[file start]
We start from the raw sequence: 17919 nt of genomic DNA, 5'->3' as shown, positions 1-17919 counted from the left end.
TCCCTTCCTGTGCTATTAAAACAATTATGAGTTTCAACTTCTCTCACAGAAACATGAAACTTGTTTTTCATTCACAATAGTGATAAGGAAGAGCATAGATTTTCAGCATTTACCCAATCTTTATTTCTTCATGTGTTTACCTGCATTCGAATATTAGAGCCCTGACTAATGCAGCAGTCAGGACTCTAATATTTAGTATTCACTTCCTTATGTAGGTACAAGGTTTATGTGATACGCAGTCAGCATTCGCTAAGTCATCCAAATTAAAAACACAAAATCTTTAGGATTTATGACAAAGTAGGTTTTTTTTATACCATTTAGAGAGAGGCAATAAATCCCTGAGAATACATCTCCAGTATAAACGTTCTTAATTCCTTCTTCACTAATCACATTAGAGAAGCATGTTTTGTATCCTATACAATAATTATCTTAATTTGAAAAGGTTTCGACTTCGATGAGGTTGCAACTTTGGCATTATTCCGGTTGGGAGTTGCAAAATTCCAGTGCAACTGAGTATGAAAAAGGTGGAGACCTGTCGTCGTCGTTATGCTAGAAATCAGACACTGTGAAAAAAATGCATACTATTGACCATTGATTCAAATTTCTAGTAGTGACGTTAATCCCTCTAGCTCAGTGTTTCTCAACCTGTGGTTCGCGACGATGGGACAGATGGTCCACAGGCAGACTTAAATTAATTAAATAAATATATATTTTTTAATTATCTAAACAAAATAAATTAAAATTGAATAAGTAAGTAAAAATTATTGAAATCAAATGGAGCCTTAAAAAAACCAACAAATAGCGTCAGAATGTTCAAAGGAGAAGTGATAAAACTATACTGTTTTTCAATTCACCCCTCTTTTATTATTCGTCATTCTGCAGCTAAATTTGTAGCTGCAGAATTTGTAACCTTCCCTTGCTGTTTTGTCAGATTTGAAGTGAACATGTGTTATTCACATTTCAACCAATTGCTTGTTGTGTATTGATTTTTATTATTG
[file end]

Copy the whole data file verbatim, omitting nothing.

We start from the raw sequence: 17919 nt of genomic DNA, 5'->3' as shown, positions 1-17919 counted from the left end.
TCCCTTCCTGTGCTATTAAAACAATTATGAGTTTCAACTTCTCTCACAGAAACATGAAACTTGTTTTTCATTCACAATAGTGATAAGGAAGAGCATAGATTTTCAGCATTTACCCAATCTTTATTTCTTCATGTGTTTACCTGCATTCGAATATTAGAGCCCTGACTAATGCAGCAGTCAGGACTCTAATATTTAGTATTCACTTCCTTATGTAGGTACAAGGTTTATGTGATACGCAGTCAGCATTCGCTAAGTCATCCAAATTAAAAACACAAAATCTTTAGGATTTATGACAAAGTAGGTTTTTTTTATACCATTTAGAGAGAGGCAATAAATCCCTGAGAATACATCTCCAGTATAAACGTTCTTAATTCCTTCTTCACTAATCACATTAGAGAAGCATGTTTTGTATCCTATACAATAATTATCTTAATTTGAAAAGGTTTCGACTTCGATGAGGTTGCAACTTTGGCATTATTCCGGTTGGGAGTTGCAAAATTCCAGTGCAACTGAGTATGAAAAAGGTGGAGACCTGTCGTCGTCGTTATGCTAGAAATCAGACACTGTGAAAAAAATGCATACTATTGACCATTGATTCAAATTTCTAGTAGTGACGTTAATCCCTCTAGCTCAGTGTTTCTCAACCTGTGGTTCGCGACGATGGGACAGATGGTCCACAGGCAGACTTAAATTAATTAAATAAATATATATTTTTTAATTATCTAAACAAAATAAATTAAAATTGAATAAGTAAGTAAAAATTATTGAAATCAAATGGAGCCTTAAAAAAACCAACAAATAGCGTCAGAATGTTCAAAGGAGAAGTGATAAAACTATACTGTTTTTCAATTCACCCCTCTTTTATTATTCGTCATTCTGCAGCTAAATTTGTAGCTGCAGAATTTGTAACCTTCCCTTGCTGTTTTGTCAGATTTGAAGTGAACATGTGTTATTCACATTTCAACCAATTGCTTGTTGTGTATTGATTTTTATTATTG